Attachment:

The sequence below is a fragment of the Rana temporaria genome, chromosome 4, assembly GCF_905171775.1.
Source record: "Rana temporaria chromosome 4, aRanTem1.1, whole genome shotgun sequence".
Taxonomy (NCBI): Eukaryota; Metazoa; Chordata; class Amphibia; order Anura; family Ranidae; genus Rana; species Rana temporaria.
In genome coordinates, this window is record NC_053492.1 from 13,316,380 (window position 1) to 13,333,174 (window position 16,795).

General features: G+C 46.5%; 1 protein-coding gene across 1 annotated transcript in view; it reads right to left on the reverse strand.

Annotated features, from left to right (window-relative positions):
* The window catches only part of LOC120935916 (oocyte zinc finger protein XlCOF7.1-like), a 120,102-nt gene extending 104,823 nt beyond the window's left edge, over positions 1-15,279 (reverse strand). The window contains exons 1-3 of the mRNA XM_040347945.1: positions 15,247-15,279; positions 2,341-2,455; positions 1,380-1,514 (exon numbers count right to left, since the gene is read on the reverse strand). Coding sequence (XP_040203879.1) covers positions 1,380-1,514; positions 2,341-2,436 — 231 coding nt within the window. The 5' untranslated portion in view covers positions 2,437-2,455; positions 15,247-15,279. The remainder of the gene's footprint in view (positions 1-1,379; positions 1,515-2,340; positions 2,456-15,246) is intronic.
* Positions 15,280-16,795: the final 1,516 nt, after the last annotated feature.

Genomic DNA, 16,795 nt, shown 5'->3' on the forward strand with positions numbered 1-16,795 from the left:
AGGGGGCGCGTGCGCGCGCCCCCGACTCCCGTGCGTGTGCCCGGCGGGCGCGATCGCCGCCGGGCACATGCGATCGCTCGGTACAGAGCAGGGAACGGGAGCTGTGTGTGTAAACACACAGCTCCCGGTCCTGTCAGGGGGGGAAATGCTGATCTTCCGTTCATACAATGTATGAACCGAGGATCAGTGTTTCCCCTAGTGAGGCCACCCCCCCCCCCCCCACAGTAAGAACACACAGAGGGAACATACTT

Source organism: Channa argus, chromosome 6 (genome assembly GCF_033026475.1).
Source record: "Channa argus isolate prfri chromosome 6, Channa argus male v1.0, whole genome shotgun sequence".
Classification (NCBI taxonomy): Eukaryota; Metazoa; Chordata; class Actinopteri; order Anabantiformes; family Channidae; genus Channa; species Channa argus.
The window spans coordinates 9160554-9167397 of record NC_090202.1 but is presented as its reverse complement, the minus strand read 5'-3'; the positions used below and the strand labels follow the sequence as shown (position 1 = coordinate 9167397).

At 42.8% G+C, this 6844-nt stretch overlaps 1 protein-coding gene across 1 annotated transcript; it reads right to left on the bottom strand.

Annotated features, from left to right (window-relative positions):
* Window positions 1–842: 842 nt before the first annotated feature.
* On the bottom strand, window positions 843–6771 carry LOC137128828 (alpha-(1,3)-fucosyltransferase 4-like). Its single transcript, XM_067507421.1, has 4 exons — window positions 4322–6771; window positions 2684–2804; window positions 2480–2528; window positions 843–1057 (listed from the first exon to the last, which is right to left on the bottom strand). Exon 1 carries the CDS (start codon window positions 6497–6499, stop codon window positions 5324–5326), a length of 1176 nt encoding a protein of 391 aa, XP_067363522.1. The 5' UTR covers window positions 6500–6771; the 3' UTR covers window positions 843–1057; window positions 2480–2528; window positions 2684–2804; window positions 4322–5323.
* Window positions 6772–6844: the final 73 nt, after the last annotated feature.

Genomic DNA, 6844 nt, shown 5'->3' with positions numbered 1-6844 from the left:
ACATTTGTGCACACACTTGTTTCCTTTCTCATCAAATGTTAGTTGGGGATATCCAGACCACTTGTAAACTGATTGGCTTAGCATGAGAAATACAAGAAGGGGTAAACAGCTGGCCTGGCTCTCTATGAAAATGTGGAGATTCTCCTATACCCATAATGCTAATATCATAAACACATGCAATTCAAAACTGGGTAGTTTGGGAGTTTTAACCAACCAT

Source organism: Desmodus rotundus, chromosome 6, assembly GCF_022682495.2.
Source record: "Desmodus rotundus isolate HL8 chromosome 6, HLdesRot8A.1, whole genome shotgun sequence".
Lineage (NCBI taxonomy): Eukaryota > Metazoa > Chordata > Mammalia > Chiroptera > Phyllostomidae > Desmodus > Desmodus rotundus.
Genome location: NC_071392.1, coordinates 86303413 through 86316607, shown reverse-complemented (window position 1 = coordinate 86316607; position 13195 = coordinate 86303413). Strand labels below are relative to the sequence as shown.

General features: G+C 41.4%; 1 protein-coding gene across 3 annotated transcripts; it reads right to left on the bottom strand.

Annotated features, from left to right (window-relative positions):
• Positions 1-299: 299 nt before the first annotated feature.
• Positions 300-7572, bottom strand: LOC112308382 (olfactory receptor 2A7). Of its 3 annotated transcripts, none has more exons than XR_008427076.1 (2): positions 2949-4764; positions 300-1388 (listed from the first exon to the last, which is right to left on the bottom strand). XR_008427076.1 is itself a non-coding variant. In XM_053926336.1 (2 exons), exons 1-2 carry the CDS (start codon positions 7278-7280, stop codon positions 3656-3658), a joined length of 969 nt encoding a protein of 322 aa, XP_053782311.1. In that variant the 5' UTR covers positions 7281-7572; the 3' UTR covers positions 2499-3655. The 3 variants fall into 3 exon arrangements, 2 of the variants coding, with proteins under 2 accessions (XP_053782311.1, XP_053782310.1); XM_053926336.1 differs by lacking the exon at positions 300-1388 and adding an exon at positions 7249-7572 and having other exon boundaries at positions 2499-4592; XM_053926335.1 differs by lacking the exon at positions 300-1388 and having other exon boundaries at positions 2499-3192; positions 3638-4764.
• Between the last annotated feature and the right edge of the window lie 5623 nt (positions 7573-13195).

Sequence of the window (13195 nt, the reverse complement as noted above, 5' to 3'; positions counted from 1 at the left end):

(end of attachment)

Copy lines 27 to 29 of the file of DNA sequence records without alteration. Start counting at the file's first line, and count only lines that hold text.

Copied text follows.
Annotated features, from left to right (window-relative positions):
• Positions 1-299: 299 nt before the first annotated feature.
• Positions 300-7572, bottom strand: LOC112308382 (olfactory receptor 2A7). Of its 3 annotated transcripts, none has more exons than XR_008427076.1 (2): positions 2949-4764; positions 300-1388 (listed from the first exon to the last, which is right to left on the bottom strand). XR_008427076.1 is itself a non-coding variant. In XM_053926336.1 (2 exons), exons 1-2 carry the CDS (start codon positions 7278-7280, stop codon positions 3656-3658), a joined length of 969 nt encoding a protein of 322 aa, XP_053782311.1. In that variant the 5' UTR covers positions 7281-7572; the 3' UTR covers positions 2499-3655. The 3 variants fall into 3 exon arrangements, 2 of the variants coding, with proteins under 2 accessions (XP_053782311.1, XP_053782310.1); XM_053926336.1 differs by lacking the exon at positions 300-1388 and adding an exon at positions 7249-7572 and having other exon boundaries at positions 2499-4592; XM_053926335.1 differs by lacking the exon at positions 300-1388 and having other exon boundaries at positions 2499-3192; positions 3638-4764.